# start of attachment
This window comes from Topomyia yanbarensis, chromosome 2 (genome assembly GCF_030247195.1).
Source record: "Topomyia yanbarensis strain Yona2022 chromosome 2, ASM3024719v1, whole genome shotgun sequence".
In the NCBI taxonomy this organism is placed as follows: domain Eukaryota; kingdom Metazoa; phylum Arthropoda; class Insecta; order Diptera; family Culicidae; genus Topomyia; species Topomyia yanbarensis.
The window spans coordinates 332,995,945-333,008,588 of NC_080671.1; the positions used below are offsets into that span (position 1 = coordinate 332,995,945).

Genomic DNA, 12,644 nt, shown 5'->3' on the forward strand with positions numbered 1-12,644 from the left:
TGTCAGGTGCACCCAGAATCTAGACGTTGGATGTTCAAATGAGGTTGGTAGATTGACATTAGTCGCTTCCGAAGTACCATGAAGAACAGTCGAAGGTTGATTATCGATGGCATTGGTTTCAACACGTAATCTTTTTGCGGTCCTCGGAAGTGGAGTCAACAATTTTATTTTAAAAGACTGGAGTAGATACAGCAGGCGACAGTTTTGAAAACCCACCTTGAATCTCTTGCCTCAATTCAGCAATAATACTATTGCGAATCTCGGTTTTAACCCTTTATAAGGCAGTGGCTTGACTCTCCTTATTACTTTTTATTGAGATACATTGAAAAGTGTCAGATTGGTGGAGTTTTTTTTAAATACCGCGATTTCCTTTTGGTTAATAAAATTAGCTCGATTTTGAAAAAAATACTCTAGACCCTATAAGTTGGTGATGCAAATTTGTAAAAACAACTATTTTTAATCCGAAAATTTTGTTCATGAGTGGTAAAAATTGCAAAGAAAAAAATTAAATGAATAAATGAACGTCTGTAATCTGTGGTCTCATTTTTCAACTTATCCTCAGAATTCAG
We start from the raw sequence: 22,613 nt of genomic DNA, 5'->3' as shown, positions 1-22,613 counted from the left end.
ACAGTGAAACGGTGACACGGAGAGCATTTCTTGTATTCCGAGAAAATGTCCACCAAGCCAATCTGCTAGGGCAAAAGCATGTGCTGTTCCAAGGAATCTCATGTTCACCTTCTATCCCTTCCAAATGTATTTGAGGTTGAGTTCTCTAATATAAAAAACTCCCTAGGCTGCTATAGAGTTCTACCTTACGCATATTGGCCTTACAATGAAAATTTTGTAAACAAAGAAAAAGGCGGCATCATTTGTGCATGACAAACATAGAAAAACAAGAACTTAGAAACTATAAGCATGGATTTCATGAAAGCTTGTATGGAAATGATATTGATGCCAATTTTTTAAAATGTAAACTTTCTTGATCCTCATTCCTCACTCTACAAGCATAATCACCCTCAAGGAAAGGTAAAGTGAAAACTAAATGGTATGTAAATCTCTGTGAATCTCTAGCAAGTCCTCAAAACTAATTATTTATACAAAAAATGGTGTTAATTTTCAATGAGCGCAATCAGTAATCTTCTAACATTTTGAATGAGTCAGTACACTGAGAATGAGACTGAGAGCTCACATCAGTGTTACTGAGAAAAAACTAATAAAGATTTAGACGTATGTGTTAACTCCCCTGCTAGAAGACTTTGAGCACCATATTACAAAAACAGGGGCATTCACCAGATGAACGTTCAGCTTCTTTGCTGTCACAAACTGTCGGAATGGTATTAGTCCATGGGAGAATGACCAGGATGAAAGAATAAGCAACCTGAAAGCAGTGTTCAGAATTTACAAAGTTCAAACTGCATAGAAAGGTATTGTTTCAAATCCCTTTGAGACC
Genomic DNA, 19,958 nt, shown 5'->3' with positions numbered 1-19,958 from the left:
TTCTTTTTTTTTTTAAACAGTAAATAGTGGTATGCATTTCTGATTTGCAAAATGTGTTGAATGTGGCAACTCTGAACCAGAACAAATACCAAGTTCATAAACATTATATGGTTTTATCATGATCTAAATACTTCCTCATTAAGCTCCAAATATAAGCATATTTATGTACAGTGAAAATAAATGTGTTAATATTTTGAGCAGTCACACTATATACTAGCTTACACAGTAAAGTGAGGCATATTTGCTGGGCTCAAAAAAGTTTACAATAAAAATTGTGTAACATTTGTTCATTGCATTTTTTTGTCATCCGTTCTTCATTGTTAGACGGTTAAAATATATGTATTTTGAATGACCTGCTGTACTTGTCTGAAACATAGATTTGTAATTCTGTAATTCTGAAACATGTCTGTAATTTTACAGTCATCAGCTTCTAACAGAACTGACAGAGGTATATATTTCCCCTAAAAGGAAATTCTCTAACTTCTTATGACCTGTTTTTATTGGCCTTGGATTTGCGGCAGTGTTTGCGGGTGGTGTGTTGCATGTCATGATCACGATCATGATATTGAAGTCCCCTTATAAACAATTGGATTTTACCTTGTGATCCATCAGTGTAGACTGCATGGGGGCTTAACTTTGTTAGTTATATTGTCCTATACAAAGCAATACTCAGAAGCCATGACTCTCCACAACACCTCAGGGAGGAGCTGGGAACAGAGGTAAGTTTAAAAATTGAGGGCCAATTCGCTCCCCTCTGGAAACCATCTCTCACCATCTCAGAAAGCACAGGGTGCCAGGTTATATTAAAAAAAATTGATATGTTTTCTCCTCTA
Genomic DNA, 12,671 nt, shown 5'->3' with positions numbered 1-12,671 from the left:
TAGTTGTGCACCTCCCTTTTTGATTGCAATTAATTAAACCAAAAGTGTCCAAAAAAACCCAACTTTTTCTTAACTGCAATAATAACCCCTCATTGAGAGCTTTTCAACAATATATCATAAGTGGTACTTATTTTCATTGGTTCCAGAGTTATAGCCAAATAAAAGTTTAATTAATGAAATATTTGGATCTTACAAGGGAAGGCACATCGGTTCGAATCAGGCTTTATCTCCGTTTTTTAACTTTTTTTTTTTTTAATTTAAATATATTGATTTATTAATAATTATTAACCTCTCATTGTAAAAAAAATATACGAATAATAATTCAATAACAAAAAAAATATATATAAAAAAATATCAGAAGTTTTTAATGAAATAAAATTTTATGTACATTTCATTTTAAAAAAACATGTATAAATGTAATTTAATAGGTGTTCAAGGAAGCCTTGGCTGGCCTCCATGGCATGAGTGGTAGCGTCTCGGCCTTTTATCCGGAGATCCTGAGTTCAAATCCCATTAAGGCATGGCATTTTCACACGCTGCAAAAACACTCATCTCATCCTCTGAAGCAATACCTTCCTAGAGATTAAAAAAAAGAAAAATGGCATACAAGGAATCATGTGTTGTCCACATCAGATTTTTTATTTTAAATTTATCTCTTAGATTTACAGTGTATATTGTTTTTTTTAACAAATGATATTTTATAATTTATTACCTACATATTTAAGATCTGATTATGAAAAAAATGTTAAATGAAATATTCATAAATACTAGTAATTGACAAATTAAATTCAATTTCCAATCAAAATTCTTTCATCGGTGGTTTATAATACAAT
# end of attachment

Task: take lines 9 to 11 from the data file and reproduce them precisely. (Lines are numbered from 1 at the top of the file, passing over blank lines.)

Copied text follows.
Genomic DNA, 19,958 nt, shown 5'->3' with positions numbered 1-19,958 from the left:
TTCTTTTTTTTTTTAAACAGTAAATAGTGGTATGCATTTCTGATTTGCAAAATGTGTTGAATGTGGCAACTCTGAACCAGAACAAATACCAAGTTCATAAACATTATATGGTTTTATCATGATCTAAATACTTCCTCATTAAGCTCCAAATATAAGCATATTTATGTACAGTGAAAATAAATGTGTTAATATTTTGAGCAGTCACACTATATACTAGCTTACACAGTAAAGTGAGGCATATTTGCTGGGCTCAAAAAAGTTTACAATAAAAATTGTGTAACATTTGTTCATTGCATTTTTTTGTCATCCGTTCTTCATTGTTAGACGGTTAAAATATATGTATTTTGAATGACCTGCTGTACTTGTCTGAAACATAGATTTGTAATTCTGTAATTCTGAAACATGTCTGTAATTTTACAGTCATCAGCTTCTAACAGAACTGACAGAGGTATATATTTCCCCTAAAAGGAAATTCTCTAACTTCTTATGACCTGTTTTTATTGGCCTTGGATTTGCGGCAGTGTTTGCGGGTGGTGTGTTGCATGTCATGATCACGATCATGATATTGAAGTCCCCTTATAAACAATTGGATTTTACCTTGTGATCCATCAGTGTAGACTGCATGGGGGCTTAACTTTGTTAGTTATATTGTCCTATACAAAGCAATACTCAGAAGCCATGACTCTCCACAACACCTCAGGGAGGAGCTGGGAACAGAGGTAAGTTTAAAAATTGAGGGCCAATTCGCTCCCCTCTGGAAACCATCTCTCACCATCTCAGAAAGCACAGGGTGCCAGGTTATATTAAAAAAAATTGATATGTTTTCTCCTCTA
Genomic DNA, 12,671 nt, shown 5'->3' with positions numbered 1-12,671 from the left: